andy mueller | in the kitchen with chef andy | sept. 2018
Comfortable in both sweet and savory dishes, the apple is on the main stage as its season is upon us. We'll bob for them on Halloween, eat them out of hand for a healthy snack, bake them in pies and add them to stuffing for a little sweet and savory treat at Thanksgiving. The balance of sweetness and a touch of tartness makes them ideal for countless applications in the culinary world. Growing up, we dunked them in peanut butter when they reached their peak of sweetness and thought we were eating something unhealthy because it tasted so good. Parents let us get away with that one and now I know why: protein, vitamins, minerals and miles of smiles. Eat all you want kids, there's more on that tree if you need 'em.
Thanks to Johnny Appleseed, the McIntosh and Cortland are as American as baseball and hot dogs. We grow and eat more apples than any other country in the world and the list of things to do with them gets longer every year. A flaky crust enveloping apples kissed with sugar and cinnamon, cooling on a windowsill is as comforting as it gets. You can almost see Aunt Bea slapping Barney's hand as he tries to sneak a taste on his way to pick up Andy to keep Mayberry safe. There's something about a warm slice of apple pie next to a scoop of real vanilla ice cream that can make the stresses of everyday life drift away like the September winds.
Apples can also have a therapeutic side that many haven't had the privilege of experiencing yet. They can initiate family and friend participation as it did in my family growing up. We would make caramel apples and spend the day melting caramel, submerging our treasures, rolling the finished product in crushed peanuts and generally making a huge mess that was as fun to clean as it was to make. The only way to get hardened caramel off the table was to use your teeth, try it, it's definitely good for at least a laugh or two.
The only trick to apple success is to know which apples are best for the task at hand. Some that are good for eating out of hand may not work in a pie, and the ones for applesauce aren't the best for an after school treat. Dessert apples or eating apples like McIntosh are great out of hand because of their high juice content, but that same juiciness can make a pie crust soggy. They are great for snacking and great for applesauce, but when it comes to pies, Granny knows best. In fact, Granny Smith not only makes a great pie, it also gets the nod for caramel apples. Its tart flavor and firm texture counter the sweet, chewy texture of the caramel blanket wrapped around its skin. Factor in the saltiness of the crushed peanuts and you have a world-class treat for all ages.
Another favorite that's available right now is the Honeycrisp apple. Crispy, very sweet and just a hint of tartness makes this a must-try if you haven't already. These are also perfect in almost any application from pies and tarts to one of the best out-of-hand snacks you can find. They're also easier to "bob" for on Halloween than Granny Smith or Red Delicious. Your aching mandibles will welcome the smaller treats if you've been down that road before.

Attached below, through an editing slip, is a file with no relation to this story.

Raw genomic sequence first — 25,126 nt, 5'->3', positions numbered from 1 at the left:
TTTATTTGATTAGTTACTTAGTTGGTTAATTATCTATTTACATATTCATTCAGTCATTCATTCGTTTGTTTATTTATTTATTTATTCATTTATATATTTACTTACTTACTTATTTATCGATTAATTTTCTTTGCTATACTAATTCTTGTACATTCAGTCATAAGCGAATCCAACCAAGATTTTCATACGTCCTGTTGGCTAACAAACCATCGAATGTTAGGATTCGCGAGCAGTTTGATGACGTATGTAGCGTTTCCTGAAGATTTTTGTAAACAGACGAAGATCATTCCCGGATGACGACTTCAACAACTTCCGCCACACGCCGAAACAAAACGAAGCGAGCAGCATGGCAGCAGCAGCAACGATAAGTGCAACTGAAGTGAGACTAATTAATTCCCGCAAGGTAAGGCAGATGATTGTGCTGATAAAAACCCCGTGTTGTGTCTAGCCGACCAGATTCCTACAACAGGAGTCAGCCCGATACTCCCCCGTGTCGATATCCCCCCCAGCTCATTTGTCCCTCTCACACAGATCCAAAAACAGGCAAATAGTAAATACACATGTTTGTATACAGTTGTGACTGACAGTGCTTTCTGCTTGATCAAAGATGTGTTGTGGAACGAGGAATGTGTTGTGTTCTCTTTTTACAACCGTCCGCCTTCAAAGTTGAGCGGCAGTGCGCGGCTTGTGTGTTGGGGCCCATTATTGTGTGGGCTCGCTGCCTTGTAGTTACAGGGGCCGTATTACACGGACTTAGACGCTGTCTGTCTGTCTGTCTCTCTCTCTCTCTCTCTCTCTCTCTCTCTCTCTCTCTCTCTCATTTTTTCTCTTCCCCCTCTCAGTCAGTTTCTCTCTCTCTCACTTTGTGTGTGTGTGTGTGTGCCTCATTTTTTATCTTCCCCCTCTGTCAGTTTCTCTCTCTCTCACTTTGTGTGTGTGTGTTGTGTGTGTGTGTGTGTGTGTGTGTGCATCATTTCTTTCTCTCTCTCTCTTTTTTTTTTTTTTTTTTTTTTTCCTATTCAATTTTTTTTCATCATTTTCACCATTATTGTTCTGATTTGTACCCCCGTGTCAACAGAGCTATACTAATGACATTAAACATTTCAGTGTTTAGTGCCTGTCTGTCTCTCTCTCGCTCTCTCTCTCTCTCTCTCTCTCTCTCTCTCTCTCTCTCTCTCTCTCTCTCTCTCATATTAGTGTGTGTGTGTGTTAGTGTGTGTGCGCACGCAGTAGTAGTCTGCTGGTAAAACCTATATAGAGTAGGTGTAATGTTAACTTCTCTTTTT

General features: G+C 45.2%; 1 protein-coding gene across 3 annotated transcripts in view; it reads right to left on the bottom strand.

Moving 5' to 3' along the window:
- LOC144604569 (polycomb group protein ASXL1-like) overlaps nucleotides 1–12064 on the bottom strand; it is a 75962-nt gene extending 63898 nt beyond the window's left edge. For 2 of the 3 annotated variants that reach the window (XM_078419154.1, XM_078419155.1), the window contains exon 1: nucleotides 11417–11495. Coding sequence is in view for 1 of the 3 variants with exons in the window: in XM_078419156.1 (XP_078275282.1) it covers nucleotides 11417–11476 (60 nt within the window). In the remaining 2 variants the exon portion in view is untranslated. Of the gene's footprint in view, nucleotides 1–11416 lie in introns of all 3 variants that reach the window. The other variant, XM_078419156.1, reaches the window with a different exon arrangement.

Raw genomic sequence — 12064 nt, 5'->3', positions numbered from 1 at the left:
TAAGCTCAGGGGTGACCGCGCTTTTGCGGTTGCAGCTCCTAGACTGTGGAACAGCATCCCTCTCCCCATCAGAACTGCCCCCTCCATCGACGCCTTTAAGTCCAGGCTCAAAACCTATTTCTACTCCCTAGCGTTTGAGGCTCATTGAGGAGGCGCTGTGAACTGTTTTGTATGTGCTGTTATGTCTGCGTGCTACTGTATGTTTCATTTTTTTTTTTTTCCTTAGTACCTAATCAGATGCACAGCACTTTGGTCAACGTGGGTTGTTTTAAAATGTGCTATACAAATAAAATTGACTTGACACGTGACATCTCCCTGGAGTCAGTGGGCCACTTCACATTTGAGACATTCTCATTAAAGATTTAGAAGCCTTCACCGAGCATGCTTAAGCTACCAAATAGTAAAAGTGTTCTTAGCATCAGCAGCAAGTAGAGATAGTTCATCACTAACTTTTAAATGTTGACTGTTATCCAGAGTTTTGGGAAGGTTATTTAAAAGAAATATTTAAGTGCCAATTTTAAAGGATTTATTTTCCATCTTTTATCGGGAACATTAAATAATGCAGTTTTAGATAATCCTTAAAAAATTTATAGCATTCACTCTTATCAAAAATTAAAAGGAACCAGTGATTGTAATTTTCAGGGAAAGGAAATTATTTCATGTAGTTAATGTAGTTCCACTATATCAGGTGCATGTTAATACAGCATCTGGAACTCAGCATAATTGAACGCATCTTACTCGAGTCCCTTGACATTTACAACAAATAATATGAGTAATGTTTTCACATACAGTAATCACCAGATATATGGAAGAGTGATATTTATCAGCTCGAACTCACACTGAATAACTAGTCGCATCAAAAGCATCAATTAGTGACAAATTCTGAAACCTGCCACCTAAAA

For proper storage, keep them cool and away from the sun. If they're not quite ripe, keep them on the counter. To stop the ripening process, keep them in the fridge. The big bonus from apples comes in the way they help other fruits ripen faster. They emit a gas that speeds up the ripening process in other fruits. If you have some green bananas, for example, place them in a brown paper bag, and add an apple, then close the bag. The high content of naturally occurring ethylene gas makes the fruit ripen much faster than it would on its own. An apple a day really does keep the doctor away, so take advantage of the sweet season that's here right now, and don't bump your head on the side of the tub when you bob for that Honeycrisp.
Line a cookie sheet with wax paper. On top of the wax paper, place eight large cupcake liners. Flatten each liner on the cookie sheet. Remove the stems and insert wooden skewers or Popsicle stick into eight Granny Smith or Honeycrisp apples where the stems used to be.
Fill a medium sized saucepan half way with water and bring the water to a gentle rolling simmer. On top of the saucepan, place a large metal mixing bowl. Into the mixing bowl add:
3 pounds good quality caramels
5 tablespoons cold water
The caramels will slowly start to melt. When they do, stir them gently with a spatula. When the caramel is completely melted, grab the apple by the stick or skewer, then roll them into the caramel mixture to cover three-quarters of the way up to where the stick is inserted. Swirl the apples against the sides of the bowl to remove excess caramel and hold the apple over the bowl slowly twisting until the caramel stops dripping. Roll the caramel apple into a plate of crushed and salted peanuts or almonds or any other toasted salted nut, then place in the center of the cupcake liner. Repeat process with all apples, then place in the fridge for 10 minutes to set the caramel.
--banner photo by Dominic Rivard
Chef Andy Mueller is a well-seasoned Chef with over 30 years in the restaurant business. He's been on Food Network with Guy Fieri, was Reggie White's personal chef during their Super Bowl run in 1996 and has been Executive Chef at Zimani's in the late '80s, the original Executive Chef at Black & Tan Grille the first four years of operation and owned restaurants in Door County including Glidden Lodge restaurant north of Sturgeon Bay and Hillside Restaurant in Ellison Bay. He currently owns the massively popular supper club 'Galley 57' in Allouez at 2222 Riverside Dr.